“CMT’s A Tennessee Kind of Christmas,” which airs 9p/8c Wednesday, is a family affair packed with country stars, their Christmas songs and treasured holiday memories.
Walker brings viewers to the barnyard for a “Cowboy Christmas” then shares his family’s tradition of taking the entire family to chop down a Christmas tree.
“This is a Christmas-loving family,” he said.
Wynonna moved into Nashville’s Cheekwood Mansion and Museum for an inspired version of “Mary Did You Know?”
“My memories of growing up in rural Kentucky were my mom and my sister and me in our pajamas,” she said. “We had nothing, but we had everything. One of the things we did for gifts was learn songs, and we would sing, and we would eat. We had no TV or telephone, so it was up to us to have creative opportunities.”
Billy Ray Cyrus remembers that he threw water on the driveway to make it freeze so he could turn it into a homemade skating rink – and he said he still throws water on his driveway every holiday season. He delivered an electrified version of Elvis Presley’s “Blue Christmas.”
“I love Frosty, Rudolph and Santa, but it’s really all about Jesus,” Cyrus says.
Pam Tillis delivers “Merry Christmas Baby” from Rudy’s Jazz Room. She shares memories of family Christmases with her dad Mel Tillis.
Amy Grant went back to Cheekwood for her “Tennessee Christmas” performance.
“I think I’m called the queen of Christmas because I recorded so much Christmas music,” she says. “But now I’m so grateful because I think those holiday tunes will outlive me. Whether you’re a churchgoer or not, it’s no surprise that Jesus is a part of the holiday.”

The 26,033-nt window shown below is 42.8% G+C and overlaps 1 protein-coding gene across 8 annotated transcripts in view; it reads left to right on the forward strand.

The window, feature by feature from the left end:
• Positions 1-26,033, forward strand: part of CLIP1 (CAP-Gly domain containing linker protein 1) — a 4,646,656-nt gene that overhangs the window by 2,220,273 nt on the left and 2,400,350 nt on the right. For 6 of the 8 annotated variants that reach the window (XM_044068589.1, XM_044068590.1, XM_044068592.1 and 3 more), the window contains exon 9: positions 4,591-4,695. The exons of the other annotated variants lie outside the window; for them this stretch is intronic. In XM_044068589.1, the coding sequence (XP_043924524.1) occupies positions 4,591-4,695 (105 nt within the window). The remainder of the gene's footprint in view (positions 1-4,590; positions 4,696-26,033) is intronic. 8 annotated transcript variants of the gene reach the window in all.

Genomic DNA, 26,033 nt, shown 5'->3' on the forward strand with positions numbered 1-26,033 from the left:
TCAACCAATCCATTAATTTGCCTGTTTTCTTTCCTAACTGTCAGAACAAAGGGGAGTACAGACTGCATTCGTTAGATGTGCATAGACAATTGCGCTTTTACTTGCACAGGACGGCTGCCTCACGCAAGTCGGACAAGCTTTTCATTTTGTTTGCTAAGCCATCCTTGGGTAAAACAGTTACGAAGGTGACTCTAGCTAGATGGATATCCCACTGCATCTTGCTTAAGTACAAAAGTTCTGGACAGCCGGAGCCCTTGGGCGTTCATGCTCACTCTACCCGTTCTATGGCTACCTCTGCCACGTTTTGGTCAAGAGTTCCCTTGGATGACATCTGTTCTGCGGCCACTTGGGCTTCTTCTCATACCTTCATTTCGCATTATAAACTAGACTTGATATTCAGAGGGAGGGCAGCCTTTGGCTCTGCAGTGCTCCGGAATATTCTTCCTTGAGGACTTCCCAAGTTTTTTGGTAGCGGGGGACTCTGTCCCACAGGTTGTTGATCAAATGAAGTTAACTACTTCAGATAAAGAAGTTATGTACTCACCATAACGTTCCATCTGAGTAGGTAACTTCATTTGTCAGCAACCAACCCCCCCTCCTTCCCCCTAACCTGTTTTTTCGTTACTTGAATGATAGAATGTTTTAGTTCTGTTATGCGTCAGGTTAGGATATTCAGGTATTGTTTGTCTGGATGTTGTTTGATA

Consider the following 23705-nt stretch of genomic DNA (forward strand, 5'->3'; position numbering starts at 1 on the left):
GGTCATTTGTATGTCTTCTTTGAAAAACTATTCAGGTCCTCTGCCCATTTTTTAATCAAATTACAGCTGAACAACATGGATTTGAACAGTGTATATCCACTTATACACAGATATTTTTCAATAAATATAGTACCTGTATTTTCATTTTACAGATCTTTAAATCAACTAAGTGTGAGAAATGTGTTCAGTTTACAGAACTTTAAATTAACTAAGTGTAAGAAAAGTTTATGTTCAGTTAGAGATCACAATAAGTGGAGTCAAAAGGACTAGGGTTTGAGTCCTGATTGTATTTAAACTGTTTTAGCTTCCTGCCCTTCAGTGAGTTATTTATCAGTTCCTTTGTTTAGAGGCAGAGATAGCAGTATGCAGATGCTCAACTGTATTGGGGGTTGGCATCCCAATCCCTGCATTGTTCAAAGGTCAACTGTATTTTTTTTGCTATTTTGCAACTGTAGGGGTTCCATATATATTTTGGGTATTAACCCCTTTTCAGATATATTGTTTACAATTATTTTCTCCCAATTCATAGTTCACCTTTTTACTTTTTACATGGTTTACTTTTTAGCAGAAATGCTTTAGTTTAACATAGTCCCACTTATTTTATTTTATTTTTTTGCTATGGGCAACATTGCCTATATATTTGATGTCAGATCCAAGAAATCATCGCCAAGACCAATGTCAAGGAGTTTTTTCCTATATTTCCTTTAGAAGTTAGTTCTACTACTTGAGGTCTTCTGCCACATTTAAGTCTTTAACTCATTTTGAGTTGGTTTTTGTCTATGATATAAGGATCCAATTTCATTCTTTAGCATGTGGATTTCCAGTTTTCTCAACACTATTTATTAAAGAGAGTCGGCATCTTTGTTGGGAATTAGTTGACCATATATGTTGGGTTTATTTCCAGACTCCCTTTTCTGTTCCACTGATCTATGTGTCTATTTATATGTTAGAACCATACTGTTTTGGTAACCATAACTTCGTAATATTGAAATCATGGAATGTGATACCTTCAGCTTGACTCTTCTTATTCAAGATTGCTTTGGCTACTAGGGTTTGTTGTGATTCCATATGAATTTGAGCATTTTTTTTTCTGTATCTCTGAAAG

Tracy Lawrence took the CMT Christmas party to Santa’s Pub for a sudsy version of the Christmas song “Cold Beer.”
“I fry two or three turkeys because we have 20 or 30 people at the house for Christmas,” he says of his family’s traditions. “It’s by far my favorite holiday of the whole year.”
Steve Wariner, whose birthday is Christmas Day, sings “On Christmas Morning” from Rutledge Hall, and Sara Evans and her daughter Olivia bring an emotional version of “O Holy Night.”
Evans says she cries almost every time she sings the song.
Evans grew up in a farming family in Missouri. Her mother traded wood to a local Western store so her children could have Christmas presents.
“My Granny Floyd was perfection,” Evans says. “My earliest holiday memories were of going to Granny and pawpaw’s for Christmas Eve. And Christmas morning, my mother made this amazing breakfast. We would have everything you can think of. That became our tradition.”
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